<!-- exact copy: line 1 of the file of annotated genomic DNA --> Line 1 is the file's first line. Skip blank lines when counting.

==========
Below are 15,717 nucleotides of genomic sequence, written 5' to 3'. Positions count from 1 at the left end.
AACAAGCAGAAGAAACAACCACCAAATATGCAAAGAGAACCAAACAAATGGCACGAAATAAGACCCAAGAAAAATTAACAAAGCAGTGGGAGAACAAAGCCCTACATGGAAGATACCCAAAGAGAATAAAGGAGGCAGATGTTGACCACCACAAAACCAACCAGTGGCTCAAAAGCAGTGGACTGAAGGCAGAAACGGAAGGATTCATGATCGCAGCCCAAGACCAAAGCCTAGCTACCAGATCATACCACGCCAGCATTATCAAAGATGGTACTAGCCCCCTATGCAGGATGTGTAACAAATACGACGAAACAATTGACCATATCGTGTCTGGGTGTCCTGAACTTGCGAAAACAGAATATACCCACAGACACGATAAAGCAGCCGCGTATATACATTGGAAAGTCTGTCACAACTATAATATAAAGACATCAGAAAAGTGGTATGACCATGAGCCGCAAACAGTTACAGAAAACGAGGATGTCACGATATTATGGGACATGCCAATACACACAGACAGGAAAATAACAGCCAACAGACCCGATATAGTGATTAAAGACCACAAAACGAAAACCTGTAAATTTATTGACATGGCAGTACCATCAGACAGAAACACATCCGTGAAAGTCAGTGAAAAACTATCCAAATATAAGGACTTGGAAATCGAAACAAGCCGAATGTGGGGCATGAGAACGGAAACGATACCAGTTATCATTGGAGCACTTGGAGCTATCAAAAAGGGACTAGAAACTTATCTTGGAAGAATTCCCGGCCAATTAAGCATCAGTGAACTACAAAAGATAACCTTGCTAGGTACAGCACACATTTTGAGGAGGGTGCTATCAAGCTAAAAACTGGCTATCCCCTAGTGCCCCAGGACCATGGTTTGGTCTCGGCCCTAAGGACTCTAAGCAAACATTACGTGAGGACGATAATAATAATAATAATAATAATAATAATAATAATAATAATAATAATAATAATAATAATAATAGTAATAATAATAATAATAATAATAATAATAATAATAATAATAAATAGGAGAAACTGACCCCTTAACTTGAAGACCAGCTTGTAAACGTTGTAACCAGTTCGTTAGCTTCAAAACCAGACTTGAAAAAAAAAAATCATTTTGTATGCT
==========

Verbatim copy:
Below are 15,717 nucleotides of genomic sequence, written 5' to 3'. Positions count from 1 at the left end.